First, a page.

Sedimentology and stratigraphy of the Lower Silurian Grimsby formation, in subsurface, Lake Erie and Southwestern Ontario
Benincasa, Anthony Joseph.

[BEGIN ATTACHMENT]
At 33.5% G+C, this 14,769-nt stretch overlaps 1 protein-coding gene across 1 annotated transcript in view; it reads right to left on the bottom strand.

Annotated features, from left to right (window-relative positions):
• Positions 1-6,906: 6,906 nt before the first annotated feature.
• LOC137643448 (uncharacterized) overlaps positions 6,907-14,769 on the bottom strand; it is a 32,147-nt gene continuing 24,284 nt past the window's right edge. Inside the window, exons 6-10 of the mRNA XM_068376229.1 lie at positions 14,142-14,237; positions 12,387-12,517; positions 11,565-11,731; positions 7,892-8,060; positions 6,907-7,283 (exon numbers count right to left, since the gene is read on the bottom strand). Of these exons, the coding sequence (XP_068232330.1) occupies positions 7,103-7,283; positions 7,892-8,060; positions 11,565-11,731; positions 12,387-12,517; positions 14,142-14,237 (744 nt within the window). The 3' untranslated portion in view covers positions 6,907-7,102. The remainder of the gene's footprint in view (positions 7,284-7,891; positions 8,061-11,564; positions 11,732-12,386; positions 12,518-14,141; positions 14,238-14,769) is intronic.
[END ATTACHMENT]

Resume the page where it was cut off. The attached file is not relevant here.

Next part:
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Since the first offshore Lake Erie well was drilled in 1941, the Grimsby and Thorold formations of the Cataract Group have been economically important to the oil and gas industry of Ontario. The Cataract Group provides a significant amount of Ontario's gas production primarily from wells located on Lake Erie. The Grimsby - Thorold formations are the result of nearshore estuarine processes influenced by tides on a prograding shelf and are composed of subtidal channel complexes, discrete tidal channels, mud flats and non-marine deposits. Deposition was related to a regressive - transgressive cycle associated with eustatic sea level changes caused by the melting and resurgence of continental glaciation centred in Africa in the Late Ordovician/Early Silurian. Grimsby deposition began during a regression with the deposition of subtidal channel complexes incised into the marine deposits of the Cabot Head Formation. The presence of mud drapes and mud couplets suggest that these deposits were influenced by tides. These deposits dominate the lower half of the Grimsby. Deposition continued with a change from these subtidal channel complexes to laterally migrating, discrete, shallow tidal channels and mud flats. These were in turn overlain by the non-marine deposits of the Thorold Formation. Grimsby - Thorold deposition ended with a major transgression replacing siliciclastic deposition with primarily carbonate deposition. Sediment was sourced from the east and southeast and associated with a continuation of the Taconic Orogeny into the Early Silurian. The fluvial head of the estuary prograded from a shoreline that was located in western New York and western Pennsylvania running NNE-SSW and then turning NW-SE and paralleling the present day Lake Erie shoreline. iii The facies attributed to the Grimsby - Thorold formations can be ascribed to the three zones within the tripartite zonation suggested by Dalrymple et ale (1992) for estuaries, that is, a marine-dominated facies, a mixed energy facies, and a facies that is dominated by fluvial processes. Also, sediments within the Grimsby - Thorold are commonly fining upwards sequences which are common in estuarine settings whereas deltaic deposits are normally composed of coarsening upwards sequences in a vertical wedge shape with coarser material near the head. The only coarsening observed was in the Thorold Formation and attributed to non-marine deposition by palynological evidence. The presence of a lag deposit at the base of the sediments of the Grimsby Thorold formations suggests that they were incised into the Cabot Head Formation. Further, the thickness of Early Silurian sediments located between the top of the Queenston Formation, where Early Silurian sedimentation began, to the top of the Reynales - Irondequoit formation are constant whether the Grimsby - Thorold formations are present or not. Also, cross-sections using a sand body located in the Cabot Head Formation for correlation further imply that the Grimsby Formation has been incised into the previous deposits of the Cabot Head.